NY also gets sales tax if you buy the car at the end of the lease. This is why people move to other states…..

  • avatar
    MeaCulpa

    Wouldn’t it be a good idea to do an apples to apples comparison between lease deals? Whatever the average american drives in miles per year +10% (to avoid gauging on additional miles), with all charges and costs factored in as well as service and fuel (say 50/50 urban/highway).
    All deals seems structured in different ways, probably to avoid real cross shopping, so that would be a real consumer/reader service.

  • avatar
    el scotto

    My Grandpa briefly considered leasing a Town Car. I sat down with him and explained all the numbers. Grandpa “you mean you make payments and give it back?” Me “Yes, let me go over the numbers again”. He gave me the “woefully ignorant grandchild” look. He wrote a check for granny’s new Town Car.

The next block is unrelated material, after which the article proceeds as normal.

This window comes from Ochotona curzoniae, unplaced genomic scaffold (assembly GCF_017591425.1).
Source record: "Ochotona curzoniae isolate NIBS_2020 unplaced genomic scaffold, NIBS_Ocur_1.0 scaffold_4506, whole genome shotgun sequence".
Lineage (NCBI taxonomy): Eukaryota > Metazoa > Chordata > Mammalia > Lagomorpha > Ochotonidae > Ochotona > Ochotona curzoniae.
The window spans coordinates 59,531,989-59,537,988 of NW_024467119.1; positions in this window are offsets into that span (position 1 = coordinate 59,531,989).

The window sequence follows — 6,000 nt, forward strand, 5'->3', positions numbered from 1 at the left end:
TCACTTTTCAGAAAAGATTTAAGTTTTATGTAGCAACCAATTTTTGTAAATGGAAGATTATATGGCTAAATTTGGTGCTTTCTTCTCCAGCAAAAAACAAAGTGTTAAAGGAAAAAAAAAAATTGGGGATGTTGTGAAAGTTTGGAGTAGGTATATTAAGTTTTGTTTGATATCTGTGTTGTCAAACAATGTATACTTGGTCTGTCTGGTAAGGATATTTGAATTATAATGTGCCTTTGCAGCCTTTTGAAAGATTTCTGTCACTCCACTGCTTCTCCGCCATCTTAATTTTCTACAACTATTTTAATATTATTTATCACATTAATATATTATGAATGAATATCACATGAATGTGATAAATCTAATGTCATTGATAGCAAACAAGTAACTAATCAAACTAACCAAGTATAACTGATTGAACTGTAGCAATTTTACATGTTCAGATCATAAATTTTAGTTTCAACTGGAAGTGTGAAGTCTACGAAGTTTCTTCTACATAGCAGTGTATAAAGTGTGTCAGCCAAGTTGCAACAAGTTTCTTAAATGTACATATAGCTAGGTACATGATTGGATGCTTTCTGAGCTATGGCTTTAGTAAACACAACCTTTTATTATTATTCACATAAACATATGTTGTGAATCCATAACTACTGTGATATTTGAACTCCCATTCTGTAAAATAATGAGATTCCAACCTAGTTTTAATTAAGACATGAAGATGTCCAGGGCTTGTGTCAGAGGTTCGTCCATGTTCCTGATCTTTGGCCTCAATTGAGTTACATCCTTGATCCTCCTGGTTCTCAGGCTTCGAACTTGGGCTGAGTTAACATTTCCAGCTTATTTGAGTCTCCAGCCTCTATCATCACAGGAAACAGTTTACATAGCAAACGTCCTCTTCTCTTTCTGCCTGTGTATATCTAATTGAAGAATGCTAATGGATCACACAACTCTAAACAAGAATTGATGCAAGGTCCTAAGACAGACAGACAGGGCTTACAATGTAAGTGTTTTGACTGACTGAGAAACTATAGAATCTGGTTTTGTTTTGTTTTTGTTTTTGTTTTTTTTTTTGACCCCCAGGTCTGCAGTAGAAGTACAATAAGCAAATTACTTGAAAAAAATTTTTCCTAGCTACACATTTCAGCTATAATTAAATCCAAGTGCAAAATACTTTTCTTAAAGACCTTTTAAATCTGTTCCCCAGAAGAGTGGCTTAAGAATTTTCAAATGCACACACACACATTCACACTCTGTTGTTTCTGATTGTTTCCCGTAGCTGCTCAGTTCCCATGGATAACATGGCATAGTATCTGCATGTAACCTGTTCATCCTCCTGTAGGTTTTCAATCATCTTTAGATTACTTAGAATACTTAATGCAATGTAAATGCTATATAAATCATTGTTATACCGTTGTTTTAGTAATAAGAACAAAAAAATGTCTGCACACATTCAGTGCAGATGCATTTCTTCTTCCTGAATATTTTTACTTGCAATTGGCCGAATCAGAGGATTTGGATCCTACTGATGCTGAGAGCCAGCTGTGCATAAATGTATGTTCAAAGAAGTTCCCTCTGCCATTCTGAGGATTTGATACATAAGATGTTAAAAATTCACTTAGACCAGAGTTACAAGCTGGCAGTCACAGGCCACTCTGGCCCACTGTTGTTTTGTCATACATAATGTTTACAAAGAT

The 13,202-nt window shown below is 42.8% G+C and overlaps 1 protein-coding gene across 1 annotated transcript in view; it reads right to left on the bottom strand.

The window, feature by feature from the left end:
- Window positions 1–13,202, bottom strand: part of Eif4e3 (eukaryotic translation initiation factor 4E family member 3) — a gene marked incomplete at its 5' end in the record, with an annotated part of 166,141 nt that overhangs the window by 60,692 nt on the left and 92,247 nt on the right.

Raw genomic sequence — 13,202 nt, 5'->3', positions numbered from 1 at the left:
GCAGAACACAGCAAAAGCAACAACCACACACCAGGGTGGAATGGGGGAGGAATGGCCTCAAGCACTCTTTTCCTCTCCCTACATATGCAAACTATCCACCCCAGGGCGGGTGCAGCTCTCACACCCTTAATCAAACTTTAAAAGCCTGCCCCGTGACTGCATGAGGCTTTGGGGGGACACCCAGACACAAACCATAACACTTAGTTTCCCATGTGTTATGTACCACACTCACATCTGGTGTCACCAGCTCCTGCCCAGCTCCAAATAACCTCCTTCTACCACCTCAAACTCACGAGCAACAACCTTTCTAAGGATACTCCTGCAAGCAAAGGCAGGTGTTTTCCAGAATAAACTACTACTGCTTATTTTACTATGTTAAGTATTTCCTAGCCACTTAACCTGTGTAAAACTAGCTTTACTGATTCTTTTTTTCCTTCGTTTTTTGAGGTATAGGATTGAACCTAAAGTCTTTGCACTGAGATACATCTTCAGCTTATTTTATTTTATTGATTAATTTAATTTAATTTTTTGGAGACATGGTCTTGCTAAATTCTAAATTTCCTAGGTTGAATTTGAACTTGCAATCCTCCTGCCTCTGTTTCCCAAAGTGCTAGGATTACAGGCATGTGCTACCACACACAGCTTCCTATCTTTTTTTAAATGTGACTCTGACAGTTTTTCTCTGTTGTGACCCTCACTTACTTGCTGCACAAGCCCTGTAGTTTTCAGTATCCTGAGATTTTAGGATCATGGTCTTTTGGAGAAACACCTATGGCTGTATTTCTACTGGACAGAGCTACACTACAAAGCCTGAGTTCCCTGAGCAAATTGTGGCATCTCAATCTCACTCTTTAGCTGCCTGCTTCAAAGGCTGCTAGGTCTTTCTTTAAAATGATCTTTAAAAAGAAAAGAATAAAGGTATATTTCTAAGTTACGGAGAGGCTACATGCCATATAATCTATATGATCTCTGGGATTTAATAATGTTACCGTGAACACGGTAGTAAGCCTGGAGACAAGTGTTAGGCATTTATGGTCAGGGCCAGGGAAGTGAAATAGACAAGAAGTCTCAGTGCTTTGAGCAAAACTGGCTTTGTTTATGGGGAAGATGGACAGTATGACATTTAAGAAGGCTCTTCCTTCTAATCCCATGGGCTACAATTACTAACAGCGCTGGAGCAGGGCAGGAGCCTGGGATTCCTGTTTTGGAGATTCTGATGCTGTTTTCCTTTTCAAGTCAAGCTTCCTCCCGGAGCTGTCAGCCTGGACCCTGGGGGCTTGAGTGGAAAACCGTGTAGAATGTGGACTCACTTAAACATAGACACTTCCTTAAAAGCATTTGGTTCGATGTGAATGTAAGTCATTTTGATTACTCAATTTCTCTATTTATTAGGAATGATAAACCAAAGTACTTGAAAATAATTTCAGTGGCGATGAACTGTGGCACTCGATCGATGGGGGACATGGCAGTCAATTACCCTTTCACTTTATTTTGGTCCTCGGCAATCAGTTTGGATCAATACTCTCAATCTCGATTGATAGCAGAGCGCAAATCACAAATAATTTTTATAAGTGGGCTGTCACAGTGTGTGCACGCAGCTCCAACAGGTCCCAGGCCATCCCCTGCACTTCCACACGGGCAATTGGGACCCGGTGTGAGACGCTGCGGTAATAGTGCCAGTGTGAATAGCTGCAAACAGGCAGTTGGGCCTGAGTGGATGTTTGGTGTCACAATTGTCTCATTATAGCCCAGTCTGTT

• 0 avatar
      krhodes1

      At todays interest rates, that would be silly. I got .9% for 5 years on my BMW with a moderate down payment. Sure, I COULD have written a check for the whole thing, but I am making a lot more than 1% in the market. The only reason I put anything down was to avoid being “upside down” on the note. Probably shouldn’t have bothered, between the discount and the lower price for a Euro Delivery car I am well above water even without it.

      I considered leasing, but I am a 15K a year driver, and last year the good lease deals from BMW were not a great fit for me. I have no qualms about repair costs, they may not be cheap to fix, but they are cheaper to fix than to buy new. Plus I specc’d the car in a long-term ownership friendly configuration.

      I AM very tempted to do a cheap lease on a FIAT 500 just because I kind of want one. Would be a fun toy to replace my Alfa Spider next year. Keep it for a couple years then get something else for a toy. I’m just too busy with work to do as much wrenching for fun as I have in the past.